AN investigation is underway following the discovery of around 30 dead calves dumped between Augher and Aughnacloy.
Officers from the Department of Agriculture and Rural Development (DARD) and Dungannon Council worked for several days before disposing of the rotting carcasses on Friday.
They were made aware of the grim discovery, just miles from the border with Monaghan, on Wednesday past. It is also close to the site where dead and malnourished horses were discovered late last year.
New regulations brought in a number of years ago mean that livestock owners have to pay to properly dispose of carcasses. The Ulster Farmers’ Union (UFU) has expressed concerned about the potential animal health implications of the discovery.
The recently-appointed president of the UFU, Ian Marshall, said that the latest reports of livestock carcasses being dumped illegally were a serious concern.
“There are proper channels for disposing of dead animals for a reason and anyone who chooses not to make use of these is putting the whole livestock industry at risk,” he said. “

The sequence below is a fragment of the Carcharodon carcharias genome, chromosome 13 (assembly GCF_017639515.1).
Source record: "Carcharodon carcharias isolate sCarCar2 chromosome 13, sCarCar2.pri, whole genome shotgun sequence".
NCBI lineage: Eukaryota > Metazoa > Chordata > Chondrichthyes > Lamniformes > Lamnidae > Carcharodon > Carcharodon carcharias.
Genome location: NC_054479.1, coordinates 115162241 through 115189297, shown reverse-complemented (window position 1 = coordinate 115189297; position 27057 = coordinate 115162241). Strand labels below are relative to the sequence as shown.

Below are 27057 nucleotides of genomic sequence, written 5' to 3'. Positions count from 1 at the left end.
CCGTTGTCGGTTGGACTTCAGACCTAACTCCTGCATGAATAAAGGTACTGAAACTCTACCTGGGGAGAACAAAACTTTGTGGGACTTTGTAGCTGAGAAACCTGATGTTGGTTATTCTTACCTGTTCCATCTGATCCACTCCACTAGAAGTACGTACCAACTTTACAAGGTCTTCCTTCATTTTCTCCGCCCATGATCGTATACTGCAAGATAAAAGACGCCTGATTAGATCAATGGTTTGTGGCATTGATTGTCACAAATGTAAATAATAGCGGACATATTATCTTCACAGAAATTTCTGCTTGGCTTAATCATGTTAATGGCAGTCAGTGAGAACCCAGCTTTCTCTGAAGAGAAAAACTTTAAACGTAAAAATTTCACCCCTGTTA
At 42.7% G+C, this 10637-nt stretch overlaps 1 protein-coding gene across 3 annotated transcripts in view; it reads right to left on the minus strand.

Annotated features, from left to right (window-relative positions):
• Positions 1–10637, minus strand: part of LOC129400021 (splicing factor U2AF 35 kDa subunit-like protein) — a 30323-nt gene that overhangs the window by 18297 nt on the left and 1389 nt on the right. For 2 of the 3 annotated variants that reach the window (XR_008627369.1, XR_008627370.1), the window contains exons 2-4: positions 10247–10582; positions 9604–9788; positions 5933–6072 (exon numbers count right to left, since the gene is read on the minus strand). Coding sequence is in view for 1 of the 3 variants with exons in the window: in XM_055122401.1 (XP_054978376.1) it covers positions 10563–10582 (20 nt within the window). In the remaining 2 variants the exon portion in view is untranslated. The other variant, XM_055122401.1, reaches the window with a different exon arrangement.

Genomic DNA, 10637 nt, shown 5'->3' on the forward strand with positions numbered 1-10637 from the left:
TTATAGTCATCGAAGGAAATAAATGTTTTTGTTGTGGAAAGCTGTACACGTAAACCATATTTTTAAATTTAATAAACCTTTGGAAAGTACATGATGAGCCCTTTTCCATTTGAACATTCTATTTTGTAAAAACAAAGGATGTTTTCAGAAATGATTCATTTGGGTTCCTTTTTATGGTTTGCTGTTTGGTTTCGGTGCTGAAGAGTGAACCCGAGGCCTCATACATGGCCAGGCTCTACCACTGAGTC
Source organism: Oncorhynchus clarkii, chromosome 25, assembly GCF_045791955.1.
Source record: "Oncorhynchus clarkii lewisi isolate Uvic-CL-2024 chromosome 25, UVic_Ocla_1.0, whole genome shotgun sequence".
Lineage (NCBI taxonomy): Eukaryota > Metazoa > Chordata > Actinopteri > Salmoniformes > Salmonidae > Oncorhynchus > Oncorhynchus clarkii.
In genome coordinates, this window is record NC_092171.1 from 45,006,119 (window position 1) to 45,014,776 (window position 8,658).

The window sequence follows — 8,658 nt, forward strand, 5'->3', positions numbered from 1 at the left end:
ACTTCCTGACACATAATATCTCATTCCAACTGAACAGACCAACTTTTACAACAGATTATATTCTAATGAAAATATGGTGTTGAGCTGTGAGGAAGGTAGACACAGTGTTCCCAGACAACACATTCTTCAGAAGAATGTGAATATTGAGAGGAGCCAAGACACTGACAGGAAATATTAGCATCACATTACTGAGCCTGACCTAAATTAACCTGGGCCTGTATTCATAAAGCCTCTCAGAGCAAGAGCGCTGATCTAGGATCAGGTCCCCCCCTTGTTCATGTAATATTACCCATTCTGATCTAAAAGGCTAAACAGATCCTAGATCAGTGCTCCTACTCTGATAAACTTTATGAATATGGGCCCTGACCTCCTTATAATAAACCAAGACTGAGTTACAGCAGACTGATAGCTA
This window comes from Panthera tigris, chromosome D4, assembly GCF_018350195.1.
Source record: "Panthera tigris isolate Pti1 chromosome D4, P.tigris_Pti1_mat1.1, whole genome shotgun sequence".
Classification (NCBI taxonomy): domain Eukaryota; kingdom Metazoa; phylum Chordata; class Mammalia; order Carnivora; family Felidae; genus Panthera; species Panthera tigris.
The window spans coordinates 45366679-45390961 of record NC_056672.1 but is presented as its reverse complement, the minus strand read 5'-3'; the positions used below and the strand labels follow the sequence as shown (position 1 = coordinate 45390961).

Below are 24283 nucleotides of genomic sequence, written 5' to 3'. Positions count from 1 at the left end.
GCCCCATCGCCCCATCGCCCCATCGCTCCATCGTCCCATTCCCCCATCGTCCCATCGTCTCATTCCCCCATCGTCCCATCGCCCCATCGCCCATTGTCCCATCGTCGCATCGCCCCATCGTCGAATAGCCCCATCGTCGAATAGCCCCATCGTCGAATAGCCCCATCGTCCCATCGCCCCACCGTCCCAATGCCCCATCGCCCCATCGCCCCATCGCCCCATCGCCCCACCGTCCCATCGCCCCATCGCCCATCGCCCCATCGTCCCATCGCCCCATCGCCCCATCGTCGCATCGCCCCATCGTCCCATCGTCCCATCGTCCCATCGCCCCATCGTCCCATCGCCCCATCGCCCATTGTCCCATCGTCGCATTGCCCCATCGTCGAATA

The potential for spreading disease is incredibly high when an animal is dumped illegally.
“Here in Northern Ireland farmers have worked hard towards reaching the highest animal health and welfare standards so something like this could derail all that good work.”
Mr Marshall urged anyone with information relating to this incident or noticed anything suspicious to report it to the relevant officials.
A spokesperson for DARD confirmed that it had received a report of ‘multiple’ carcasses in the area, which is understood to be close to the Altadaven Road area.